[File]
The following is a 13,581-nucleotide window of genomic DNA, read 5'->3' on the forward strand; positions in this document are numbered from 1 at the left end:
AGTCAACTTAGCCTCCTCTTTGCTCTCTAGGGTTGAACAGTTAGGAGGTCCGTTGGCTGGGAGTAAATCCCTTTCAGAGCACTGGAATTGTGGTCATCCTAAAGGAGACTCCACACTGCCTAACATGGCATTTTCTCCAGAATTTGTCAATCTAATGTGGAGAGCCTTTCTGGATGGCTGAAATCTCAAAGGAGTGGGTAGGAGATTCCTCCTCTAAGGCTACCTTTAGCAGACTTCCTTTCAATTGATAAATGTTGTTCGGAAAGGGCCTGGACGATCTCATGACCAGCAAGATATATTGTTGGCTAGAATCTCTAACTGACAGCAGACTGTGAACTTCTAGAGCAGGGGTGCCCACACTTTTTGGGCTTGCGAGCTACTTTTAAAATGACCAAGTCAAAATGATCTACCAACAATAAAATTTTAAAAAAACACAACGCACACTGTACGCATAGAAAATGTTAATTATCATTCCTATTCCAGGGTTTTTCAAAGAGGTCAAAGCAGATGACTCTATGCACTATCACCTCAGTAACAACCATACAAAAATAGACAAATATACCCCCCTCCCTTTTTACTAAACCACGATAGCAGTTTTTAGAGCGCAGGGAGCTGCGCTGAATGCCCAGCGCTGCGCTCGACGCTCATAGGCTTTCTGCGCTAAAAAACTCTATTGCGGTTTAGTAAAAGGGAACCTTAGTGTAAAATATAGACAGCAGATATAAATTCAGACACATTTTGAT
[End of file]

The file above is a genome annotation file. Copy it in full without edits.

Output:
The following is a 13,581-nucleotide window of genomic DNA, read 5'->3' on the forward strand; positions in this document are numbered from 1 at the left end:
AGTCAACTTAGCCTCCTCTTTGCTCTCTAGGGTTGAACAGTTAGGAGGTCCGTTGGCTGGGAGTAAATCCCTTTCAGAGCACTGGAATTGTGGTCATCCTAAAGGAGACTCCACACTGCCTAACATGGCATTTTCTCCAGAATTTGTCAATCTAATGTGGAGAGCCTTTCTGGATGGCTGAAATCTCAAAGGAGTGGGTAGGAGATTCCTCCTCTAAGGCTACCTTTAGCAGACTTCCTTTCAATTGATAAATGTTGTTCGGAAAGGGCCTGGACGATCTCATGACCAGCAAGATATATTGTTGGCTAGAATCTCTAACTGACAGCAGACTGTGAACTTCTAGAGCAGGGGTGCCCACACTTTTTGGGCTTGCGAGCTACTTTTAAAATGACCAAGTCAAAATGATCTACCAACAATAAAATTTTAAAAAAACACAACGCACACTGTACGCATAGAAAATGTTAATTATCATTCCTATTCCAGGGTTTTTCAAAGAGGTCAAAGCAGATGACTCTATGCACTATCACCTCAGTAACAACCATACAAAAATAGACAAATATACCCCCCTCCCTTTTTACTAAACCACGATAGCAGTTTTTAGAGCGCAGGGAGCTGCGCTGAATGCCCAGCGCTGCGCTCGACGCTCATAGGCTTTCTGCGCTAAAAAACTCTATTGCGGTTTAGTAAAAGGGAACCTTAGTGTAAAATATAGACAGCAGATATAAATTCAGACACATTTTGAT